In recent years more conservative approach has been adopted in treating ectopic pregnancies. Asymptomatic women, and those with a small ectopic pregnancy on ultrasound examination, and low  ßhCG level, can be treated conservatively with or without intramuscular or tubal methotrexate injections. Accordingly, a good clinical assessment should be followed by blood tests for FBC and ßhCG, which should be repeated every 2 3 days.  In approximately 85% of normal intrauterine pregnancies the level of ßhCG is expected to double, or at least show a 1.66 fold increase.  

 

As well, progesterone may be a useful parameter in the management of ectopic pregnancies, as its level is constant during the first trimester. A blood level of 25 ng/ml during natural cycles is diagnostic of a normal intrauterine pregnancy, and excludes ectopic pregnancy with 97.4% certainty.  However, a level < 15 ng/ml is seen in 81% of ectopic pregnancies, 93% of abnormal intrauterine pregnancies, but may as well be seen in 11% of normal intrauterine pregnancies. Because of this wide overlap, it is not a reliable diagnostic parameter in routine practice.

 

The role of  ultrasound examination 
 
Transvaginal scanning proved to be an important tool in the diagnosis and management of ectopic pregnancies. It may give a very high positive predictive value, and helps with the diagnosis in 90% of the cases, when performed by experienced personnel. An empty uterus with ßhCG level of 1500-2000 IU/ml may indicate an ectopic pregnancy, as at least an intrauterine sac should be seen at such levels. Alternatively, a gestational sac may be seen to the side of the uterus with or without a yolk sac, fetal pole with or without fetal heart activity. Depending on the stage at diagnosis, variable amount of fluid with floating particles can be seen in the pouch of Douglas, indicating some intra-peritoneal leak of blood from the ectopic pregnancy.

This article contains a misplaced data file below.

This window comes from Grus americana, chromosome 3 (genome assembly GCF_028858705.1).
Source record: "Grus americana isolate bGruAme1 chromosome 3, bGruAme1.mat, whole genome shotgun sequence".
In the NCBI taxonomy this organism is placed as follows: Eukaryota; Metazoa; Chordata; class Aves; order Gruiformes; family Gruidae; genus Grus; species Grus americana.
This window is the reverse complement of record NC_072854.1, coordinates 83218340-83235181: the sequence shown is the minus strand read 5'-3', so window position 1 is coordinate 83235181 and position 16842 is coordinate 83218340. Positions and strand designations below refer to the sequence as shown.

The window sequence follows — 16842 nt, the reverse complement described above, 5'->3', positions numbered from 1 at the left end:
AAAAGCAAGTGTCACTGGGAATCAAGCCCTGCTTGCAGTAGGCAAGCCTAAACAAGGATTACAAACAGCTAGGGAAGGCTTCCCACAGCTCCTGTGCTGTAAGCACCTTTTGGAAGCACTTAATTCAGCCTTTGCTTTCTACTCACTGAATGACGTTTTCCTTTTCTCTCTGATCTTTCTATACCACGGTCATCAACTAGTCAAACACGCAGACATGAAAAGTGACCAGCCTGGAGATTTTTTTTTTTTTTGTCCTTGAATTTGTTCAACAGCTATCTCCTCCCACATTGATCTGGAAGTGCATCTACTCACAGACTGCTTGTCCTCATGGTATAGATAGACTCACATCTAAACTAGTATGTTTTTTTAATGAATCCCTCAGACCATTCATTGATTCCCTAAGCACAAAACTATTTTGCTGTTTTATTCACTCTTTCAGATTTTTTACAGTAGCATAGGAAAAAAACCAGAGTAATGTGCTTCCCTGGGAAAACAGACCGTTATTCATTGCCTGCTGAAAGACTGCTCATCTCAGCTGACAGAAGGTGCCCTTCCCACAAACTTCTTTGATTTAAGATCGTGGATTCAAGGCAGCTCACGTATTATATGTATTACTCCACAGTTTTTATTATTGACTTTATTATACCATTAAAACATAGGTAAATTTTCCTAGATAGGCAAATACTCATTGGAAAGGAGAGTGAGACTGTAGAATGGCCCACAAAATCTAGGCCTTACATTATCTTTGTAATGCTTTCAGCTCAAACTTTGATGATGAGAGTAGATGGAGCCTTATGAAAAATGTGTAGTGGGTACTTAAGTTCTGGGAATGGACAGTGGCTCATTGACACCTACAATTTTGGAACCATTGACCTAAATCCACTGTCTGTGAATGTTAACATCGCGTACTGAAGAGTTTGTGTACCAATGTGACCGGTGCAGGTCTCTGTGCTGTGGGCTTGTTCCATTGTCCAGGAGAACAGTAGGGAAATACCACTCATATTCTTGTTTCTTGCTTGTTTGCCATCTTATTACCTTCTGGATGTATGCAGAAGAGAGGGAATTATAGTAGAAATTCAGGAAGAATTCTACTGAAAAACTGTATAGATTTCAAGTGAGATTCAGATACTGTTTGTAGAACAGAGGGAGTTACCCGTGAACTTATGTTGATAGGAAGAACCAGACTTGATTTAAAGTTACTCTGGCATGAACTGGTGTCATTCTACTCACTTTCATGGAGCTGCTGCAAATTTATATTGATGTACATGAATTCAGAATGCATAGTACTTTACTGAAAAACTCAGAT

The most common ultrasound finding, in almost 80%, of the cases is the presence of a mass 'in the ectopic angle', between the uterus and the ovary harbouring the corpus luteum. However, viable ones with fetal heart activity are the least common type.


   The neighbouring colour Doppler image shows an ectopic
   pregnancy with partial vascular ring and fetal pole showing
   colour markings of fetal heart activity. This is one of the
   least commonly seen types of ectopic pregnancy. 


The presence of turbid fluid in the pouch of Douglas is an important, but not a universal finding in all ectopic pregnancies. The amount of fluid usually reflects how much blood has leaked through the fimbrial end of the tube. Major haemoperitoneum can be seen in complicated or ruptured ectopic pregnancies. With a positive pregnancy test and an empty uterus, the presence of intraperitoneal fluid is almost 70% sensitive in diagnosing an ectopic. This sensitivity may rise up to > 90% if the fluid was echogenic.

 



 

 

  • The first image above shows an ectopic pregnancy sac with a clear fetal pole and yolk sac in the ectopic angle between the uterus and left ovary.
  • The second image shows a heterotopic pregnancy with one sac in the uterus and the other one in the dilated right tube.
  • The third image shows a heterotopic pregnancy with one intrauterine and one cornual or interstitial in location.

Both heterotopic pregnancies shown above followed IVF treatment. Note the echogenic band joining the two gestational sacs in the third image. It may be much thinner than what is shown in this picture in case of a cornual pregnancy, without a concomitant intrauterine one. Such thin echogenic line extending into the cornual region, and merging with the gestational sac is known as the interstitial line, and has been found to be highly specific for interstitial pregnancies  Also a cornual sac is usually surrounded by a thin layer of myometrium. Both of these characteristics are best seen in rendered coronal views after capturing a 3D volume. The presence of fluid collection or pseudosac in the uterine cavity may be seen with tubal pregnancies, and should not be confused with intrauterine gestation. A pseudosac is usually seen within the cavity, rather than towards one side or the other of the central uterine echo, which is characteristic of normal ones. Furthermore, it will not show a yolk sac or fetal pole.


pseudosac_anotated